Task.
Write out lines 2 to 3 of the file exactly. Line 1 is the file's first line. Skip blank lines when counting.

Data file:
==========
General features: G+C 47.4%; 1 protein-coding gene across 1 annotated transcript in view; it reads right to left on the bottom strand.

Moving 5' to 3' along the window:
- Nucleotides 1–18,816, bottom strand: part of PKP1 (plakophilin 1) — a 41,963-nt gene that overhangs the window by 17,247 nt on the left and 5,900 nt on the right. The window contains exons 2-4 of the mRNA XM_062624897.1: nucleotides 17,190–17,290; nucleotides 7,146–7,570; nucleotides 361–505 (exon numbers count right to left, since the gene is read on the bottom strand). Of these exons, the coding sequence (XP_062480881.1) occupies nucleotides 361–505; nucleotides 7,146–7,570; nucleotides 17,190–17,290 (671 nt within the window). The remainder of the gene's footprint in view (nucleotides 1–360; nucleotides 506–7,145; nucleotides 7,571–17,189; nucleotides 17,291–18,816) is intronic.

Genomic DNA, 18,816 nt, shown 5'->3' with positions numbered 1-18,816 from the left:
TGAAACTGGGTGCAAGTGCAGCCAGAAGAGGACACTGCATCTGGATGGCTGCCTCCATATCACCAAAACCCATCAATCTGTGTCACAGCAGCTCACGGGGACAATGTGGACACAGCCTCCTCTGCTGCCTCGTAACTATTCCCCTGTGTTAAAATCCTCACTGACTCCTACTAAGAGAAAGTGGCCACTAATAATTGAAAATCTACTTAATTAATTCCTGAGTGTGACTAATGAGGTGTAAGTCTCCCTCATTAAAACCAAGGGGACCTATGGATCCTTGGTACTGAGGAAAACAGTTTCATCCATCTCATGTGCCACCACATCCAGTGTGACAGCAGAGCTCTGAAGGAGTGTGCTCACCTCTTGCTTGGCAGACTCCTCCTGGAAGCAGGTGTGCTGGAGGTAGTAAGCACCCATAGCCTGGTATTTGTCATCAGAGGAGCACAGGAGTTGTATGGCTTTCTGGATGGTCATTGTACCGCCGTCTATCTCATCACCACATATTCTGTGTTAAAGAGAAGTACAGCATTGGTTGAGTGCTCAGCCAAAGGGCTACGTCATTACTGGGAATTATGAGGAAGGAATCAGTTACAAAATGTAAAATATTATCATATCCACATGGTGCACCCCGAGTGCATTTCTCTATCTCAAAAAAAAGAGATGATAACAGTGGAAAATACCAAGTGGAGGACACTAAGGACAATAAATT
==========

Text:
Moving 5' to 3' along the window:
- Nucleotides 1–18,816, bottom strand: part of PKP1 (plakophilin 1) — a 41,963-nt gene that overhangs the window by 17,247 nt on the left and 5,900 nt on the right. The window contains exons 2-4 of the mRNA XM_062624897.1: nucleotides 17,190–17,290; nucleotides 7,146–7,570; nucleotides 361–505 (exon numbers count right to left, since the gene is read on the bottom strand). Of these exons, the coding sequence (XP_062480881.1) occupies nucleotides 361–505; nucleotides 7,146–7,570; nucleotides 17,190–17,290 (671 nt within the window). The remainder of the gene's footprint in view (nucleotides 1–360; nucleotides 506–7,145; nucleotides 7,571–17,189; nucleotides 17,291–18,816) is intronic.